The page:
U.S. refiners face severe labor shortage for deferred maintenance
By Jarrett Renshaw
(Reuters) - After years of running flat out, U.S. Gulf Coast refiners are lining up repairs to plants in 2017 - but facing a severe labor shortage that could delay work, drive up costs and raise accident risks.
Fuel producers such as Marathon Petroleum Corp (MPC.N: Quote) and Valero Energy Corp (VLO.N: Quote) have delayed routine work in the past 24 months amid high margins. Those margins collapsed this year in a global fuel supply glut, providing an incentive for refiners to undertake the shutdowns necessary for maintenance.
But refiners are now competing for pipe fitters and ironworkers with a host of billion-dollar energy projects, including Cheniere Energy's (LNG.A: Quote) liquefied natural gas export terminals and a new petrochemical unit for Dow Chemical (DOW.N: Quote).
Without undertaking the work they need, refineries run the risk of more unscheduled outages at plants. Plant shutdowns can disrupt fuel supplies and are closely tracked by oil traders because they directly affect demand for crude and supply of fuel.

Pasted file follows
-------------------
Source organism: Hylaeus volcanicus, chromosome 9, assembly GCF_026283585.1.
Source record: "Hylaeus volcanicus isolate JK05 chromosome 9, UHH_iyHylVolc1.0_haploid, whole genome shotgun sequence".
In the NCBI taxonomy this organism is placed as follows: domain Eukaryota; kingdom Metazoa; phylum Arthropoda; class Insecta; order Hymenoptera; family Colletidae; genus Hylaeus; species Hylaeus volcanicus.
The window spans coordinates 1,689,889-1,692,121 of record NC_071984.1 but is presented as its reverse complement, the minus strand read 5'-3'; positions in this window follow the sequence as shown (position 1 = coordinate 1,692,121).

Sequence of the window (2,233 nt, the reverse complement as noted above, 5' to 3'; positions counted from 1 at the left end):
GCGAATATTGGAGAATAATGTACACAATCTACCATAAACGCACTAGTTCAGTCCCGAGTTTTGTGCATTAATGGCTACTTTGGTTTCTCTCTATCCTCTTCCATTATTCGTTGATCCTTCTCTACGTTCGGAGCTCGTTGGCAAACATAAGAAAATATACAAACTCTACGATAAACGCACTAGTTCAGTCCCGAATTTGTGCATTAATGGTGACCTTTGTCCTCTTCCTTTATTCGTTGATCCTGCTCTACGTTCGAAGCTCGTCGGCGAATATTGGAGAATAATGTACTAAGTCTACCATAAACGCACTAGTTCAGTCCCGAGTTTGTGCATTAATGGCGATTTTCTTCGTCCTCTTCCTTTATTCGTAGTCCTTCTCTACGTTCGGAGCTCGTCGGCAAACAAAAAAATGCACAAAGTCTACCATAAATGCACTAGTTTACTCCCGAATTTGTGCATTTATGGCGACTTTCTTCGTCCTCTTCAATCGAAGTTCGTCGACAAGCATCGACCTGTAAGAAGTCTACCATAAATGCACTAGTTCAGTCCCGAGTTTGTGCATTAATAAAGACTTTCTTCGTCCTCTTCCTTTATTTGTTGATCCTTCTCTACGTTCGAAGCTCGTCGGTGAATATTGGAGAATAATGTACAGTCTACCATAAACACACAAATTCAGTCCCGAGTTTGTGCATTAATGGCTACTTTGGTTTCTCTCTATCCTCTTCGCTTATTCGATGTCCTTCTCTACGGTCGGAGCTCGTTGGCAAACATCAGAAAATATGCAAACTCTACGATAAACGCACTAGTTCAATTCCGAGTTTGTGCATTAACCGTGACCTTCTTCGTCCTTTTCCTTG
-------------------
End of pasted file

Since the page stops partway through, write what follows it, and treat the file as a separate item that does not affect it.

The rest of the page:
"Putting off work definitely affects the safety of the refinery," said Ed Lee, an independent refinery safety consultant who worked at Royal Dutch Shell (RDSa.L: Quote) for three decades.
Refiners can mitigate the risks - but at a cost, by slowing output or avoiding types of crude that are difficult to process, Less said.
In recent months, a spate of unexpected outages have hit refineries nationwide, taking hundreds of thousands of barrels off the market and boosting gasoline prices and margins.
U.S. refiners are expected to spend $1.26 billion on planned maintenance next year, up 38 percent from this year and the highest level since at least 2010, according to Industrial Information Resources (IIR), which tracks labor supply for refiners and other industrial companies. Continued...